The pace lagging, time and distance is warped by the stretches of dark. Deprived of sight, it is not their ears that compensate but their noses. The distorted reverberations of man and machine become a rippled drone, the smell of green algae more prevalent. When the two round the corner the torchlight, a faint halo completely vanishes leaving behind a smidgen of hazy grey. As they approach, the tunnel opens into a cavern. The haze, reveals itself to be thin shards of daylight and to Paul’s delight a haven delivering fresh air. Set into the wall, a ladder of steel steps lead up to a manhole cover. The wheels of a motorcar passing over, rattles them. A timely warning of what dangers await should they be foolish enough to climb up. Further along a slimy waterfall ramp impedes their progress. It isn’t so steep nor is it long but with nothing to cling on to, the slippery surface makes it difficult to clamber up it. After four slow and careful attempts, it is Clive that discovers running straight up is the best way to succeed. Paul also manages to tackle the ramp, with a well-timed helping hand from Clive. The next section of the tunnel is not so high, and for a short indeterminable distance crouching is necessary. It reaches a second dog-leg junction before opening out into a larger pipe as before. In front there is no sign of their brothers but growing with each step, is a disc of daylight.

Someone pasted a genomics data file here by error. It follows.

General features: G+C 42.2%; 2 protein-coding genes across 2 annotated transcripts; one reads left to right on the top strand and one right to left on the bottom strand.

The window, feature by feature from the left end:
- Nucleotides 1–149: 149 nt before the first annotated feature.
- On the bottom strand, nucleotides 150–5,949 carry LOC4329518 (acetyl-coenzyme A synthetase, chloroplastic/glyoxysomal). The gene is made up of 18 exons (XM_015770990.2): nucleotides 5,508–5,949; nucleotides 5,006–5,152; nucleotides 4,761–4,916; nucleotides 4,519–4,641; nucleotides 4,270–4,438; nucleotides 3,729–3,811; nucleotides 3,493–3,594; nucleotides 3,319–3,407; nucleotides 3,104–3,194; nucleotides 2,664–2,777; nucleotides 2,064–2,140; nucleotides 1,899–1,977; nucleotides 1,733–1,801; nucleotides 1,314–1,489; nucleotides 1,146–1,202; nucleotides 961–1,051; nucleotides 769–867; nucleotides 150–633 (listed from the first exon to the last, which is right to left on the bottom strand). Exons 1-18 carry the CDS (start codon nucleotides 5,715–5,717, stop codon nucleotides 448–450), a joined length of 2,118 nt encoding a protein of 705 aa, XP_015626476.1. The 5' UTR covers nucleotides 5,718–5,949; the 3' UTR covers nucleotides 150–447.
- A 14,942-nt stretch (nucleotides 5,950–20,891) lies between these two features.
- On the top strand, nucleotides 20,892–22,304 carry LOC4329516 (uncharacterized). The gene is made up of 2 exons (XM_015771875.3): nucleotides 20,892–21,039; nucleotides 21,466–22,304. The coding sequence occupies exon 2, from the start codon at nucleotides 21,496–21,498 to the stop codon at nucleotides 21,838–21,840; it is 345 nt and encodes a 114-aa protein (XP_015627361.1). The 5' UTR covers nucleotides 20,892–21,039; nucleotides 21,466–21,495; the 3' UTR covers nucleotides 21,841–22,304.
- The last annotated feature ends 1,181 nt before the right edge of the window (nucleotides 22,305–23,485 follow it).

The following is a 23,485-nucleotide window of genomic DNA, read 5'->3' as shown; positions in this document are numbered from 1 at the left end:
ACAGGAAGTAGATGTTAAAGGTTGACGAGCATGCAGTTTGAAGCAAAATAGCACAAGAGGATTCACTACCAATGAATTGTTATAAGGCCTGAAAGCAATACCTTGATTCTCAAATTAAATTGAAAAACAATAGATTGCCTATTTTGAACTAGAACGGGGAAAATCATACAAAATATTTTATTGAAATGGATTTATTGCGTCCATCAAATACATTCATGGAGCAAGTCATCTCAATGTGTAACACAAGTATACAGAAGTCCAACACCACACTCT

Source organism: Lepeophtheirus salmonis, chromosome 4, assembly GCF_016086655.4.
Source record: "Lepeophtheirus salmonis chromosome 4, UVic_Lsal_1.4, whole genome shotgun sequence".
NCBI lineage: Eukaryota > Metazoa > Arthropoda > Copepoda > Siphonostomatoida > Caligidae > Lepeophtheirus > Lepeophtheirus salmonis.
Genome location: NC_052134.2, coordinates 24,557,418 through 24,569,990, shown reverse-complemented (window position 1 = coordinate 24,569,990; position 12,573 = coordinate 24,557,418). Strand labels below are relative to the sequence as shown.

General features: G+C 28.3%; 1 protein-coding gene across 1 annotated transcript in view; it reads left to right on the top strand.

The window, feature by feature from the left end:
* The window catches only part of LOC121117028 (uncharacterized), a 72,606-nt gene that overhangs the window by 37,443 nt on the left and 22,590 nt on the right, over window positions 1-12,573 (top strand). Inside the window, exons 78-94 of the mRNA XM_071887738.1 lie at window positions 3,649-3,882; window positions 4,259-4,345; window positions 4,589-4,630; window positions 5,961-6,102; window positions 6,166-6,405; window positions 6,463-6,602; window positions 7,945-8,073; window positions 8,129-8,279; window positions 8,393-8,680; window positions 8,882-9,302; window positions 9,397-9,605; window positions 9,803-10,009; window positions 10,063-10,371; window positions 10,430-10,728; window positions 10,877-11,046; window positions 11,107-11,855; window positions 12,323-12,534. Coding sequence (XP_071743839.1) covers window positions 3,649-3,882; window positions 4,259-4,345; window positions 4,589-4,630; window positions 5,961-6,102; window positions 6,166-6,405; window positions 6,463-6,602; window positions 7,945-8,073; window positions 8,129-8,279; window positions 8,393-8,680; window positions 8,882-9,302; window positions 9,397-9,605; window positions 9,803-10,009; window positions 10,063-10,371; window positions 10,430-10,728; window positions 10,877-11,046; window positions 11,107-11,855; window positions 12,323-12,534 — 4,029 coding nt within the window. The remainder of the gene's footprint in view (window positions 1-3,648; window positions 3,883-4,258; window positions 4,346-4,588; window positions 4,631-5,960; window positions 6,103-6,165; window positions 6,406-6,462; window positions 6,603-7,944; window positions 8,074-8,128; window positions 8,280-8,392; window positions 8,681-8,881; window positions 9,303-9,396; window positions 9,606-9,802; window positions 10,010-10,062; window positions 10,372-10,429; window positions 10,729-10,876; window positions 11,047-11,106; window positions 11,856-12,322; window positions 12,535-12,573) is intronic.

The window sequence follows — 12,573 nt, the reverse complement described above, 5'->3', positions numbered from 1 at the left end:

Beneath a blue sky, Clive and Paul exit the dark circular tunnel to enter a square open channel. With tall concrete walls, minus the green slime sides, it is much like a canal-lock. Too high for the children to climb out alone, but perhaps with a bunk up it would be possible. They hear the rush of many cars driving past on a nearby main road. Continuing their tracking, they follow the fresh splashes and the occasional footprints that mark to dry edges of the gully. They scurry past back gardens. Jumping up they see the fences and green hedges, chimneys too. The path becomes obstructed. Blocked by a bridge built across the watercourse. Leaving barely a metre high slot, the width and length of a road forces the pair to squat like Sumo wrestlers to advance. Any worries about wet feet are put aside whilst Paul avoids dipping his bum and brushing spiderwebs with his head. Once through they are able to run to make up for lost time.
Reaching another tunnel mouth, this one without any bars, Paul and Clive continue their adventure by returning into the bowels of the earth. This time there is no torch light to guide and no voices to encourage. Still Clive and Paul brave the dark once again. They travel in a straight line and when the entrance glow fades they question whether to continue. Curiosity pulls them along until they reach a well of daylight illuminating a junction. Two smaller tunnels split left and right. As crouch walking is required, they decide to climb the horseshoe steps to a manhole above. Cautiously lifting the web-plastered lid, greenery is seen. Clive shoves away the cover, his head popping up alongside a rancid compost bin. There is no sign of their brothers. They recognised the collection of vegetable patches and tool sheds to be garden allotments, inner-city green spaces rented to green-thumbed enthusiasts. They rush out of the hole, hastily pull up some carrots and snap a couple of rhubarb stalks. Then like pesky wabbits vanish back into their underground warren. Scurrying through the tunnel they reverse the way they’d come deciding to head towards home. They have to scuttle back under the awkward road bridge but rather than traipse blindly through their subterranean route, they scramble up the high wall of the open channel to join a footpath leading them once again into Windsor Playing Fields.